The remainder of this paper is organized as follows. Section 2 elaborates the methodology of the proposed model. Section 3 presents the experimental result and discussion. Finally, the conclusions and future study are summarized in Section 4.
2. Methodology
In this section, the basic methods relevant to the proposed model named NCABOARF are briefly introduced, including Neighborhood Components Analysis (NCA), Bayesian Optimization Algorithm (BOA), and Random Forest (RF). Then, the main steps of NCABOARF model are given. In the NCABOARF model, RF is the basic method for traffic incident duration prediction, feature variables were extracted from relevant variables of traffic incident duration, and BOA are utilized to optimize two parameters of RF at the same time.
2.1. Neighborhood Component Analysis
Feature selection is considerably important in data mining and machine learning, especially for high dimensional data. Proper feature selection not only reduces the dimensions of features, but also improves algorithms generalization performance and execution speed [23, 24]. For traffic incident duration prediction, there are many factors that are considered to be related to the traffic incident duration. Usually, these factors are transformed into relevant variables as the prediction model input, such as incident type, number of casualties, number of closed lanes, and weather conditions. However, the more variables are used as input to the model, the better prediction results are not necessarily obtained. Moreover, in the initial stage of incident occurrence, the available data are often very limited (one or more variables may be missing), which reduces the performance of the prediction model. Therefore, it is very important and necessary to select feature variables for traffic incident duration prediction. In this study, Neighborhood Component Analysis (NCA), as a feature selection method, is used to select feature variables of traffic incident duration. NCA is an algorithm that learns a Mahalanobis distance metric in the supervised knearest neighbor (KNN) algorithm by minimizing the leaveoneout (LOO) classification error on the training data [25]. In 2012, NCAbased feature selection is proposed, which learns a feature weighting vector by maximizing the expected LOO classification accuracy with a regularization term [26]. Principal Component Analysis (PCA) and Sequential Feature Selection (SFS) are classic and popular methods for feature selection. However, PCA may result in loss of information when mapped to lower dimensions, and SFS may not be able to remove features that become useless after adding other features [27]. In contrast, NCA is not subject to data conditions (e.g., dimension and distribution) and has the advantage that no information will be lost during the dimension reduction process.
Let be a labelled training data set, where are feature vector, are the corresponding labels, and is the number of observations.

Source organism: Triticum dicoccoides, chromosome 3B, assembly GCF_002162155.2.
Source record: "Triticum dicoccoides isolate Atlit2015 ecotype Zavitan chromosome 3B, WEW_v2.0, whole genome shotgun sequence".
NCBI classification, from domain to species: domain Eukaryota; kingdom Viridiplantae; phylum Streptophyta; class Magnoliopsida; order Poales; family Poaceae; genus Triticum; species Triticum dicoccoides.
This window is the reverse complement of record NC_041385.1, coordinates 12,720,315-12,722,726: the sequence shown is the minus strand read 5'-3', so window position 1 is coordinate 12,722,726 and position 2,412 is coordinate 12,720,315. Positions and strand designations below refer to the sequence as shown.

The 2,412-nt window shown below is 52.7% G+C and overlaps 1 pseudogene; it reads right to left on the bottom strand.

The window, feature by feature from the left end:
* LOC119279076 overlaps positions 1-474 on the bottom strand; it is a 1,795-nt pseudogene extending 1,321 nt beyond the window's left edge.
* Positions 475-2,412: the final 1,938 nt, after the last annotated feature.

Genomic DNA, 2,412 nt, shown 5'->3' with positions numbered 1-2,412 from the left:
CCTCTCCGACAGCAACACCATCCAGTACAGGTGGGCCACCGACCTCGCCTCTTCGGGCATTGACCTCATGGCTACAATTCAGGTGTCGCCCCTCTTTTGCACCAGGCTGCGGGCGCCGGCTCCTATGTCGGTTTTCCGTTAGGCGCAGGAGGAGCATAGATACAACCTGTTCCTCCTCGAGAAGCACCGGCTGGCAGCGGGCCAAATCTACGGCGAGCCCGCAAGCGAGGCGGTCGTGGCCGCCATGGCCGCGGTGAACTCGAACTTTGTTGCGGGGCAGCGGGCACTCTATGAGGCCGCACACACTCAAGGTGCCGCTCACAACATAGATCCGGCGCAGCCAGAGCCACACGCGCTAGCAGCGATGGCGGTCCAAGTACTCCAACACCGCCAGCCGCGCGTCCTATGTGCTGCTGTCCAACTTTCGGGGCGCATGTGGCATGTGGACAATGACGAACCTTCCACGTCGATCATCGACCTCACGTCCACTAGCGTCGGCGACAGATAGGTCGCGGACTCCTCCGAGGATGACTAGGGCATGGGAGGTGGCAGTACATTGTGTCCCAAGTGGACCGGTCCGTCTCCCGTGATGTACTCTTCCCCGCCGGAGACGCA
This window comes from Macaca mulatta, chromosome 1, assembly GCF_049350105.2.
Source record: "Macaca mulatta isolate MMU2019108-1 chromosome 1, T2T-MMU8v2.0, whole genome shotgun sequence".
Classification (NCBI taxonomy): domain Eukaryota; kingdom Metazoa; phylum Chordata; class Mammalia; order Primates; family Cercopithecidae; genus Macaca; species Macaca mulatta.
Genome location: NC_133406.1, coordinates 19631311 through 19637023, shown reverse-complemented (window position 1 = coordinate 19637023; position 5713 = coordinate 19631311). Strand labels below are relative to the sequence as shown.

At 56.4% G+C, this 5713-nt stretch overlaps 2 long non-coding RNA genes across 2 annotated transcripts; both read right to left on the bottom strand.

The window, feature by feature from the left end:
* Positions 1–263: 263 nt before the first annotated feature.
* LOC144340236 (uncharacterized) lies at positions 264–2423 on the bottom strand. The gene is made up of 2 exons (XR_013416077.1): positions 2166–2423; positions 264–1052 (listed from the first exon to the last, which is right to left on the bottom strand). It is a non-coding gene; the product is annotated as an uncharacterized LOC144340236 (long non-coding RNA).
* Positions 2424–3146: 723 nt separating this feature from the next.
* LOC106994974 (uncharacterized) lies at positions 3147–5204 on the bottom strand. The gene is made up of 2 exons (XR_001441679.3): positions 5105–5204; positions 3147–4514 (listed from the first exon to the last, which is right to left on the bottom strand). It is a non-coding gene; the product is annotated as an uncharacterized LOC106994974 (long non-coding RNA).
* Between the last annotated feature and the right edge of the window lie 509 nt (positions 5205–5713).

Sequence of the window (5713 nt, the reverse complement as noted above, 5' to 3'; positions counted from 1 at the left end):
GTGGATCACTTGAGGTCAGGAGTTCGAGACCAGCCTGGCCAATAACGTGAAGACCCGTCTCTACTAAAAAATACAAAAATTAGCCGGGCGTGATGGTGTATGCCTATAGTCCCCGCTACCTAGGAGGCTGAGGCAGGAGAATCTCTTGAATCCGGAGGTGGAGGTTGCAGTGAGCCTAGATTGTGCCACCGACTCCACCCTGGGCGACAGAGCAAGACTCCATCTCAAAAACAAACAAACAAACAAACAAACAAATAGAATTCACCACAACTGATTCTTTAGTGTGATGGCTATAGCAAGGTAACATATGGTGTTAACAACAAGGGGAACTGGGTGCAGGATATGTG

A Mahalanobis distance between two observations and that are denoted in terms of weighing vector is defined as follows [26]:where is the lth feature weight. LOO is considered to maximize classification accuracy on training data set . Randomly select a reference point from to be labelled accordingly. Given a data point , the probability of drawing as a reference point of is defined by [26]where is a kernel function and is kernel width that influences the probability of each point being selected as the reference point. The average probability of LOO correct classification is the probability that the randomized classifier correctly classifies observation which can be expressed aswhere
Then, the approximate LOO classification accuracy can be calculated as follows [26].
The goal of NCA is to maximize objective function associated with using regularized term .where is a regularized term that can be optimized using crossvalidation, which balances the first term of maximization of NCA probability and the second term of minimization of the Frobenius norm.
Because objective function is differentiable, its derivative with respect to can be expressed as
According to the above, the corresponding gradient ascent update equation can be obtained. The problem of maximizing the objective function can be solved via the gradient descent method. More details about NCA for feature selection can be found in [26].
2.2. Bayesian Optimization Algorithm
Bayesian Optimization Algorithm (BOA) is one of the most wellknown distribution algorithm estimates that combine Bayesian networks with evolutionary algorithms. In the BOA, global statistical information is extracted from optimal solutions searched currently and modeled using Bayesian networks. Therefore, BOA can overcome the disruption of building blocks in genetic algorithms. The BOA has advantages in the optimization of machine learning algorithm hyperparameters, because of its faster search speed and fewer iteration compared to traditional search algorithms [28–30]. In this study, the BOA is employed to optimize the parameters of Random Forest (which is the basic model, see Section 2.3 for details) for traffic incident duration prediction, in order to achieve better prediction results.